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Why we 'R' the way we 'R'

How one little sound came to be the hallmark of 'standard American' speech.

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One of the premises of this column is that language is perpetually changing. That's true not only of usage and word choice but of pronunciation, too. It doesn't take too much time watching an old movie to make you realize that the "New York stage English" of early talkies is very different from the American English bouncing around the airwaves today.

How did we get so homogenized? And so Midwesternized?

Many people have a general sense of American broadcast English as being essentially Midwestern. But how and why it got to be that way is another story. "It was because all those famous early broadcasters were from the Midwest," is one common explanation.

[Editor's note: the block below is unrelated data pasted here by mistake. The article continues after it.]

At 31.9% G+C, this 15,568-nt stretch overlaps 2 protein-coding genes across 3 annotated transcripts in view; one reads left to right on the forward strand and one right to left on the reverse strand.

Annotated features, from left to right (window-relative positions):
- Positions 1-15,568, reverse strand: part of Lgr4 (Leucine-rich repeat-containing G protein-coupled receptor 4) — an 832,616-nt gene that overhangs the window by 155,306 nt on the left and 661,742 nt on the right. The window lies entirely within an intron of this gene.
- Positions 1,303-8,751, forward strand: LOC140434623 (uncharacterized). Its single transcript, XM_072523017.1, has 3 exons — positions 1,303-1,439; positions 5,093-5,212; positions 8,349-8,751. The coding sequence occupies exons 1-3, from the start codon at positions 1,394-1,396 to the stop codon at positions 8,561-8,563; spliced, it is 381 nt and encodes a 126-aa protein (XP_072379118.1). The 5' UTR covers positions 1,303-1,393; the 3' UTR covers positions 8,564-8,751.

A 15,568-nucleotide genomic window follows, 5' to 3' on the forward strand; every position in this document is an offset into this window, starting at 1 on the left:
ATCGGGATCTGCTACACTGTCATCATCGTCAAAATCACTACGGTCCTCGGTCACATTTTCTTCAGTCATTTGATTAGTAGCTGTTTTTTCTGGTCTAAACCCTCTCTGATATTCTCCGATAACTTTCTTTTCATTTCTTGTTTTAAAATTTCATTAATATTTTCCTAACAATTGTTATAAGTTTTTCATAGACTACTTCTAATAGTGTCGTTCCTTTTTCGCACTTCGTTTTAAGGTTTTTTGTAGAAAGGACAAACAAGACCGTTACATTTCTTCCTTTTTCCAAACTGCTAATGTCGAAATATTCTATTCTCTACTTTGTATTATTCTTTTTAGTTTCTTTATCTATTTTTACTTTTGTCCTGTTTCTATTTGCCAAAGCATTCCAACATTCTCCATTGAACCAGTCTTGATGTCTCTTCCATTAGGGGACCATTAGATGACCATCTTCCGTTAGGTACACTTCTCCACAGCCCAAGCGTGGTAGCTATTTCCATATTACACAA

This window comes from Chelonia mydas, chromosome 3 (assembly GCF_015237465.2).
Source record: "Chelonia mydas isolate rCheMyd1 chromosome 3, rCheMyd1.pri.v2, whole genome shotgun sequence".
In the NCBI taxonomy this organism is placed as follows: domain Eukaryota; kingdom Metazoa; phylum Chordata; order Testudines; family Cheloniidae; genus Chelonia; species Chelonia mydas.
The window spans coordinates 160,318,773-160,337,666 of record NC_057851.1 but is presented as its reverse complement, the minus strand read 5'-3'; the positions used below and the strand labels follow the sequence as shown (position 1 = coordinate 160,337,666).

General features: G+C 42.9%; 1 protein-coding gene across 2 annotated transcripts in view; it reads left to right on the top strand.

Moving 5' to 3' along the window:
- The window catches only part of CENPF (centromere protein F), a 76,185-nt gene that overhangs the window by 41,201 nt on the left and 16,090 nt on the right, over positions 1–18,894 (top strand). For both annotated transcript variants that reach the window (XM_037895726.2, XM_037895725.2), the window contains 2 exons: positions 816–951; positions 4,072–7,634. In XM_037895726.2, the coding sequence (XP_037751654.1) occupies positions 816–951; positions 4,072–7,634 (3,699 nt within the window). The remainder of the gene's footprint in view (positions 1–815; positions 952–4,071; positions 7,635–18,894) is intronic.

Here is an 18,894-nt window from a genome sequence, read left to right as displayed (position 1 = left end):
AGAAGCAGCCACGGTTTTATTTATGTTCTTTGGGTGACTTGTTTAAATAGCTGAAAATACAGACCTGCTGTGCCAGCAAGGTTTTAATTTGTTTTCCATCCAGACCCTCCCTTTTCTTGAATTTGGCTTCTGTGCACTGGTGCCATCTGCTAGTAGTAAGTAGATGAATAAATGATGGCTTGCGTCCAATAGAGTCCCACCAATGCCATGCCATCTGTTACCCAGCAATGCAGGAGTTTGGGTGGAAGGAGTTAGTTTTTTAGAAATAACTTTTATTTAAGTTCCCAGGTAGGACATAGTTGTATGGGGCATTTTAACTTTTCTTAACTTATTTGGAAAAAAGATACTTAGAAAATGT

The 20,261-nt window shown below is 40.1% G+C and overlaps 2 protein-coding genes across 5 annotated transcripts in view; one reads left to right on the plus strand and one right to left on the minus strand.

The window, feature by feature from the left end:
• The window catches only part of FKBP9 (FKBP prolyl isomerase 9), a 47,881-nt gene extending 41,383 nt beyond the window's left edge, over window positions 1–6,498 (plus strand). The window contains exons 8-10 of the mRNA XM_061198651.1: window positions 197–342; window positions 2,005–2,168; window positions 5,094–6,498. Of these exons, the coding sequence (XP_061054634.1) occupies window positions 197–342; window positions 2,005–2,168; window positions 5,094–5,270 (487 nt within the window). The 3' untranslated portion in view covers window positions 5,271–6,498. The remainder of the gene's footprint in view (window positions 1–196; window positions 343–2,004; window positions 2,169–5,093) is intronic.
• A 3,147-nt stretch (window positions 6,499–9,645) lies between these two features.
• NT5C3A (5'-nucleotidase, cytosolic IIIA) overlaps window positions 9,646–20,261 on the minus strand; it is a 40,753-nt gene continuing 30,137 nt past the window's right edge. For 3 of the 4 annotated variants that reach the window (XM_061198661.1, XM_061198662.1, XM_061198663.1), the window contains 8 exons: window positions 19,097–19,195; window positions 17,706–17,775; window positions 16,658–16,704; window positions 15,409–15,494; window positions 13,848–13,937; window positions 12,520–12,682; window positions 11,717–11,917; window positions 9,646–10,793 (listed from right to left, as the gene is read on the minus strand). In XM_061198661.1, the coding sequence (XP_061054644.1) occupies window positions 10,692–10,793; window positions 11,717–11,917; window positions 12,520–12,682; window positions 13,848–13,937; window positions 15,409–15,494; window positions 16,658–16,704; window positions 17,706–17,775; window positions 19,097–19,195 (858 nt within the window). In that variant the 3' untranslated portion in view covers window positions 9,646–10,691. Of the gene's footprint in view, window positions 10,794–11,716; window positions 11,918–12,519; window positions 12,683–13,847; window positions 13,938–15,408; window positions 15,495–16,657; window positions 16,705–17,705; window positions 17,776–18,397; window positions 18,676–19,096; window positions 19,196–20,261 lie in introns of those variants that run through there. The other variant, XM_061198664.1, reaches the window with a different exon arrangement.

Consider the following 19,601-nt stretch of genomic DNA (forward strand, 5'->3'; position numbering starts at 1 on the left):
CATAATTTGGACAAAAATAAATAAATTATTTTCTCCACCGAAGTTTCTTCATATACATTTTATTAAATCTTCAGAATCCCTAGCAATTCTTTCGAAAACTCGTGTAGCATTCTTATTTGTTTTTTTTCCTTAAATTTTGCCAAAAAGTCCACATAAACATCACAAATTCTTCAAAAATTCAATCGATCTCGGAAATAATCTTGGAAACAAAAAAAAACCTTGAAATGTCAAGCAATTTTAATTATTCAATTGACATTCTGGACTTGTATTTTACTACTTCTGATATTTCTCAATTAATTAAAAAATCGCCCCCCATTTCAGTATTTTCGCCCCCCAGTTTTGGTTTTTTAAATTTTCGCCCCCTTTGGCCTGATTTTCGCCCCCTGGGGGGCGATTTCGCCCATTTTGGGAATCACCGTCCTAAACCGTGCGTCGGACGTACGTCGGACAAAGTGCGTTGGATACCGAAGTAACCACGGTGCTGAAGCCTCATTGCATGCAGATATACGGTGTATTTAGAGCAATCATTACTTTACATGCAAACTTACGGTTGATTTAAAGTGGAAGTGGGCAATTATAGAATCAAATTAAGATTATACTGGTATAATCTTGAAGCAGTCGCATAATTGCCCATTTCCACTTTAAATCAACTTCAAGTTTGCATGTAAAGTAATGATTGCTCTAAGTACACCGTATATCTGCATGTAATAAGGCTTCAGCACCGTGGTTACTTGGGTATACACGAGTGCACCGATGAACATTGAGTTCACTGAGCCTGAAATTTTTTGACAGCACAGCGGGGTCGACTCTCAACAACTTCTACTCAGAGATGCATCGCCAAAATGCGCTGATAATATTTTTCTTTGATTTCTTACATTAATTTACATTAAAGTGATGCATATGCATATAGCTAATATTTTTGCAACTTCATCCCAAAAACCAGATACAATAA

Well, not quite, says Thomas Bonfiglio, a linguist at the University of Richmond in Virginia. In his book "Race and the Rise of Standard American," he offers a more complex, and darker, explanation.

His thesis is this: In the early years of radio, the powers that be within the nascent broadcast media chose "Midwestern" as the standard pronunciation for announcers, rather than the accent of New York City, which was, after all, where they were located. Their motivation was to avoid an accent that, at a time of what he calls "government-sponsored xenophobia," had been stigmatized as the speech of "foreigners."

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